Various venues, The Hague

Rewire Festival offers an impressive spectrum of experiences, particularly for an unassuming city like The Hague. It utilises 12 different spaces across the city, with the Paard venue serving as the central hub. As well as music, across the three days the festival facilitates art installations, talks, exhibitions and a general sense of occasion that resonates throughout the streets.

As a sprawling, experimental event, Rewire’s focus is tricky to define. One thing that is evident throughout the weekend is a desire to push boundaries and challenge preconceptions of what constitutes art and performance; something Rewire has been dedicated to for the last eight years. Increasingly Rewire has become a unique platform for diverse and underserved voices get the stage they deserve. This year a last minute cancellation from SOPHIE was a big disappointment for many, but SOPHIE was quickly replaced with a surprise show from Mykki Blanco (who had previously performed at Rewire back in 2016) backed by up-and-coming Amsterdam DJ, Lyzza. As last minute replacements go, Blanco’s performance was about as good as they come. The sheer amount of energy and conviction in Mykki’s performance was infectious, whether writhing around on stage and running around amongst the crowd or occasionally taking moments to address being misrepresented or ignored in the mainstream.

Fatima Al Qadiri’s performance, also in Paard’s main room, was far more confounding and subtle, with Al Qadiri spending the entirety sat on stage motionless with her back to the crowd whilst a smoke machine blasted across strobing visuals. Her performance certainly provided more questions than answers but was notable for its bold disregard for what a live show should be. In Paard’s second room the live set from Deena Abdelwahed was a particular highlight on the Friday, effortlessly recalibrating bold Middle Eastern vocals for a stark electronic sound pallet. Also presenting depth behind the music was Laurie Anderson, who gave a talk during the day at the Korzo Theatre ahead of her performance of All the Things I Lost In the Flood the following evening; a show built around her recent series of essays and short stories.

Rewire’s programme ran late into the night on the first two days – the Paard venue catered to international DJs while the nearby Het Magazijn showcased some more local talent. Unfortunately, the Paard stages were not ideally optimised for a club experience and suffered some sound issues, most notably during Floating Points live set on the Friday. In most cases though, the high standard of music triumphed – particularly with Volvox and UMFANG’s rippling techno on the Friday and a heated closer from Avalon Emerson the following night. Local producers Syncom Data were a highlight at Het Magazijn, a much smaller venue more suited to club-ready productions thanks to its bespoke sounds system and tight concrete architecture.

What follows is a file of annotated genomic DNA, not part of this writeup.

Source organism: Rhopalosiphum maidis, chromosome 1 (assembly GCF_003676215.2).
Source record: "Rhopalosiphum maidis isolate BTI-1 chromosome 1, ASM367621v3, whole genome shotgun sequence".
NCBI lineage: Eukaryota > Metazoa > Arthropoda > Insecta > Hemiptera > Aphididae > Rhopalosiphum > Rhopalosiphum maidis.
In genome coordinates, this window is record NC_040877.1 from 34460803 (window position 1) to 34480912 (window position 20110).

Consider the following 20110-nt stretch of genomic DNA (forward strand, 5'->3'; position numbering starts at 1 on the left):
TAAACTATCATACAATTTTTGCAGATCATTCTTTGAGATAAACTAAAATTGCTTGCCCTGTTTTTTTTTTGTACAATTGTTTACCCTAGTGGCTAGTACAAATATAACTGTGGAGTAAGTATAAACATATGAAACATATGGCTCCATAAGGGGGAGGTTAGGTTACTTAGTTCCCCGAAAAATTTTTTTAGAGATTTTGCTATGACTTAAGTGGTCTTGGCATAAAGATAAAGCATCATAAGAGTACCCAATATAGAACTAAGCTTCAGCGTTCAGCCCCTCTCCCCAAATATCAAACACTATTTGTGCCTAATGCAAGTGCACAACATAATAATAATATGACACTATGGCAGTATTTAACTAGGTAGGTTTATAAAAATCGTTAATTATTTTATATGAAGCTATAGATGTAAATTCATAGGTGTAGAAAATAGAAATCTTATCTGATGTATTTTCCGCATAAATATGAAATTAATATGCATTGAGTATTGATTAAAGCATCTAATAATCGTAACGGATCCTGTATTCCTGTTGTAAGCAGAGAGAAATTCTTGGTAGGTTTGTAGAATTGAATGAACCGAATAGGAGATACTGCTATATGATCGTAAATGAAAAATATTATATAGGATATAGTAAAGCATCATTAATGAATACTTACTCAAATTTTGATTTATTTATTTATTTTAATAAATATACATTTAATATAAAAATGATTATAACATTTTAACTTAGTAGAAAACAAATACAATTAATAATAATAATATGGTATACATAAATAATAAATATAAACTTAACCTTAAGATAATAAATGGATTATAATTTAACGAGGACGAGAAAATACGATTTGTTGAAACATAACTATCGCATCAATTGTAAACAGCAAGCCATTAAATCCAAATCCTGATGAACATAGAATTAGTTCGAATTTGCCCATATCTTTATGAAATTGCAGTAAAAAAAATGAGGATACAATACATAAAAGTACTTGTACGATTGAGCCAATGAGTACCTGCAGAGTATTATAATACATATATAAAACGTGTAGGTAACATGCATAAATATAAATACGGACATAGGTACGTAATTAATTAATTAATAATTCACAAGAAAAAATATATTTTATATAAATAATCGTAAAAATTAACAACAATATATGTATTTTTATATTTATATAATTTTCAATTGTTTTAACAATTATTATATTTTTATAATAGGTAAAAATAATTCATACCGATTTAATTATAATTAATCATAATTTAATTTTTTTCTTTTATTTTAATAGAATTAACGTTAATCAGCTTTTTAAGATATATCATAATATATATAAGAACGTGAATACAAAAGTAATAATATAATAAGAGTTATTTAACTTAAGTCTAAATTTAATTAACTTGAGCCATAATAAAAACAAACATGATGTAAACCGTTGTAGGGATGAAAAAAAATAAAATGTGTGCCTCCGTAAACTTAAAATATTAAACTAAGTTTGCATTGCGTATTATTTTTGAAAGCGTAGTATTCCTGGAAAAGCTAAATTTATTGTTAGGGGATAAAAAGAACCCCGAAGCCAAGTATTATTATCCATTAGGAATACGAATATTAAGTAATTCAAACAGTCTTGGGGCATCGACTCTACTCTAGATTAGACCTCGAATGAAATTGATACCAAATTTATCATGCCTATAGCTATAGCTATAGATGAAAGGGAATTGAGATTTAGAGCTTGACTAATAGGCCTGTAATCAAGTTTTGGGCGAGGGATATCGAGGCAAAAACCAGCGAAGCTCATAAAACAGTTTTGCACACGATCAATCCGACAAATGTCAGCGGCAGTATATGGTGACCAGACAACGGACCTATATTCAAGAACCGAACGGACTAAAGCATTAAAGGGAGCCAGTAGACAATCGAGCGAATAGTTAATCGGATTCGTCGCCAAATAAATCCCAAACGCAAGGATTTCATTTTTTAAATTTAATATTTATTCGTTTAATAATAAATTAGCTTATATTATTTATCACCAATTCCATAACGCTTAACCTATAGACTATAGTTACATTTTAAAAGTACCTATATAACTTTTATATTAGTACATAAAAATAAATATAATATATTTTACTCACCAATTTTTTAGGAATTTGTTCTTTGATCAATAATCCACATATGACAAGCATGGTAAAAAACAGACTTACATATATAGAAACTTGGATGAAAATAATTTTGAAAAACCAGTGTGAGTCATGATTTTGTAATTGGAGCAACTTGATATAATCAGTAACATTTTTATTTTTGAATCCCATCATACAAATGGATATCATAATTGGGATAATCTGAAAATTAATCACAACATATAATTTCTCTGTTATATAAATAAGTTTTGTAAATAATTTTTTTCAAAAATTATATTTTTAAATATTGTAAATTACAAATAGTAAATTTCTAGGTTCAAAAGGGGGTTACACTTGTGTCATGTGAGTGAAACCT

As spaces go, the Electriciteitsfabriek was by far the most spectacular. A short bike ride from the centre, the cavernous industrial building which is over 100 years old was the perfect setting for Kyle Dixon and Michael Stein’s performance of The Music From Stranger Things. An impressive arsenal of high-beam lights positioned up on the iron balconies captured the imagination and accentuated the epic scale of the room.

Since year one, Rewire has delivered a proudly modern outlook on music and with each year it continues to position itself right on the front line. Much like last time, we came away from this year’s festival having witnessed some very unusual performances. Some were instinctively enjoyable and others more challenging, but almost all delivered an element that sought to push things forward in culture. Whether challenging predetermined ideas of the people we should encounter on stage or how we should engage with the stage itself, Rewire nurtures a progressive school of thought.